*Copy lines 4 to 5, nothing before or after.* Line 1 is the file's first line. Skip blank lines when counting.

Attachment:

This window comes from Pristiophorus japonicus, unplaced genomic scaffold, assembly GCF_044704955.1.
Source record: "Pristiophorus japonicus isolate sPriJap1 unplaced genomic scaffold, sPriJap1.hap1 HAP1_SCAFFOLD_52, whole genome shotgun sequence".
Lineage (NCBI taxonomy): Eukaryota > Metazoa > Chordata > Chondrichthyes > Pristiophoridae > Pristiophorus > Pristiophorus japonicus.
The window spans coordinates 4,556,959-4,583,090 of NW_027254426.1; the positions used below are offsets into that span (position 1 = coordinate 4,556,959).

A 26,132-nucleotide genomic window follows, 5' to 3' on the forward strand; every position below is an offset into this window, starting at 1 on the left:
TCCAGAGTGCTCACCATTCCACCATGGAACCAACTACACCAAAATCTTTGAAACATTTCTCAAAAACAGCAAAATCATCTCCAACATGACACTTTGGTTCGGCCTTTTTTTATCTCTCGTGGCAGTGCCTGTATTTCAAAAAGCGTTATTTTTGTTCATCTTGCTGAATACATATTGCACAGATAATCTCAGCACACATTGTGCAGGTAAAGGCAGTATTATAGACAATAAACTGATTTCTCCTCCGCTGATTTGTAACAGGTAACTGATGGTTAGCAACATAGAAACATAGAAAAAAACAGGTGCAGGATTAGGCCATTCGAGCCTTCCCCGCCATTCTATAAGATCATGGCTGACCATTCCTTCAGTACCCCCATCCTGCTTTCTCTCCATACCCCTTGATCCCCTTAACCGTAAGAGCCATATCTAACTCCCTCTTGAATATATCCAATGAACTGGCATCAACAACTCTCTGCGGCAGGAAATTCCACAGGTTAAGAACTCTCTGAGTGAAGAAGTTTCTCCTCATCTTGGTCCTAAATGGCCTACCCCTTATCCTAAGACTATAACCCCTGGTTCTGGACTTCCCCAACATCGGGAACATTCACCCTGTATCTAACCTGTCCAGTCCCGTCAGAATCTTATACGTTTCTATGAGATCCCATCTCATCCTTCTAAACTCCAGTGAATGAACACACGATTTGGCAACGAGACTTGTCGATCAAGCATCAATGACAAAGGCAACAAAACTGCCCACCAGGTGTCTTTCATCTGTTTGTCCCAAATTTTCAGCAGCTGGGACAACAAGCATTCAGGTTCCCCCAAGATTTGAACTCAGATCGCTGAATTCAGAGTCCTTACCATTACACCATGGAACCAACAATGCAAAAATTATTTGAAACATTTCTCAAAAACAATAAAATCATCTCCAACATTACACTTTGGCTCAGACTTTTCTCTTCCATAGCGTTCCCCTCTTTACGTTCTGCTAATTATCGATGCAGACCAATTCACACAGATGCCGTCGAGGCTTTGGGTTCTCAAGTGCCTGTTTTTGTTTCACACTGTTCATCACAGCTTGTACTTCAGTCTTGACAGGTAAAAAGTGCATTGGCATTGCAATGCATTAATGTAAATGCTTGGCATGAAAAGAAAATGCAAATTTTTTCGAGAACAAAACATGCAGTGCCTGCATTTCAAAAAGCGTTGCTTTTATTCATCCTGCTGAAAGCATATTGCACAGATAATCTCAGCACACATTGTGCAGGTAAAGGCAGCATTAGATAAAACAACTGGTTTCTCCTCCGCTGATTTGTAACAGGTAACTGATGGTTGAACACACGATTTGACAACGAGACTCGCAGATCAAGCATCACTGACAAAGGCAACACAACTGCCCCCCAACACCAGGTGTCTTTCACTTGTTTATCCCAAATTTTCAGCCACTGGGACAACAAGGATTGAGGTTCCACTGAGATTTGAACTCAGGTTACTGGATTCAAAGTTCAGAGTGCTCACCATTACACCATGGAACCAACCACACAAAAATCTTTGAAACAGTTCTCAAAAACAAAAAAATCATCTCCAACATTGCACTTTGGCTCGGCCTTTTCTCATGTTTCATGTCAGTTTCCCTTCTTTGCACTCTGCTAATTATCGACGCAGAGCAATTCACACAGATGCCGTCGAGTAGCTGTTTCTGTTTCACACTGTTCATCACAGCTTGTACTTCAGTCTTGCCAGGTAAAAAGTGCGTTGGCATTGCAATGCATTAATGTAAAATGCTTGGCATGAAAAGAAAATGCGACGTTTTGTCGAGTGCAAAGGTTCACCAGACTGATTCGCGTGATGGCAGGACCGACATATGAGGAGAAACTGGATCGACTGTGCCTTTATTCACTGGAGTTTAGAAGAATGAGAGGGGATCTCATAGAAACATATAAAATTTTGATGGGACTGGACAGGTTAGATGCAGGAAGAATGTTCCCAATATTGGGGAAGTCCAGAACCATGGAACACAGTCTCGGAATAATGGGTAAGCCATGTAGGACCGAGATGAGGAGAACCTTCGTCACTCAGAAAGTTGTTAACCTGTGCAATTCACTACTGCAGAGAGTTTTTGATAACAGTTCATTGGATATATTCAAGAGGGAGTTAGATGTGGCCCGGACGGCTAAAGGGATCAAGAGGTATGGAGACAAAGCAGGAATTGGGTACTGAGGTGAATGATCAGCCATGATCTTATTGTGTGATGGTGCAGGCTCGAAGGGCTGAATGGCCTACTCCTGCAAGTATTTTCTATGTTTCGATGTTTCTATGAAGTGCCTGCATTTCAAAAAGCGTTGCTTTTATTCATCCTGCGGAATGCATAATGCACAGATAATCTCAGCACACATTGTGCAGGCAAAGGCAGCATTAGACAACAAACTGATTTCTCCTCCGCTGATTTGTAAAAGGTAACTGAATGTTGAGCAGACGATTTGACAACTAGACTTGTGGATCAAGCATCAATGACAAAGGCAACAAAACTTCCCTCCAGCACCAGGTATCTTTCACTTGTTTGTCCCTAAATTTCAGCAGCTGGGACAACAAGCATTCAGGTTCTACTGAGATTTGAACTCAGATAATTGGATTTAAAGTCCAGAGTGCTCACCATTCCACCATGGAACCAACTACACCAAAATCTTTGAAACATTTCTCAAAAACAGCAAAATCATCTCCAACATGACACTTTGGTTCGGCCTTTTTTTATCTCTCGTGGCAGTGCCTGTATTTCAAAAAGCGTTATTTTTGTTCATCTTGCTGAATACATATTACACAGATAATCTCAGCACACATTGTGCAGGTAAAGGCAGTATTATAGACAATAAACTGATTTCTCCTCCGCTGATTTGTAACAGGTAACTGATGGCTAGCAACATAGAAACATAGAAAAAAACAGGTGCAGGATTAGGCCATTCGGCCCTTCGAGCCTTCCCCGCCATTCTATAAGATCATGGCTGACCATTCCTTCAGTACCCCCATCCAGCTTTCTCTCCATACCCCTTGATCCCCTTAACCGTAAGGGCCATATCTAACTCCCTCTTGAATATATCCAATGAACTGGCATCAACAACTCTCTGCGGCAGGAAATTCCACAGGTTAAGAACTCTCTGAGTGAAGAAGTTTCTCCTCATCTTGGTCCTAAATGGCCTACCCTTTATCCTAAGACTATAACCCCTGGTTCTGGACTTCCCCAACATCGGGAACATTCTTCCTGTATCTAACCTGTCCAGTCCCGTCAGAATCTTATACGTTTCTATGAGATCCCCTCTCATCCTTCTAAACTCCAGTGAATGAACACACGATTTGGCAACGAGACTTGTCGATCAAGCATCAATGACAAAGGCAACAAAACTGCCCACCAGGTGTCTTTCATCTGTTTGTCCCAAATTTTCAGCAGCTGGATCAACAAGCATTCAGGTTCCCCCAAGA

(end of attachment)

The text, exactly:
The window spans coordinates 4,556,959-4,583,090 of NW_027254426.1; the positions used below are offsets into that span (position 1 = coordinate 4,556,959).

A 26,132-nucleotide genomic window follows, 5' to 3' on the forward strand; every position below is an offset into this window, starting at 1 on the left: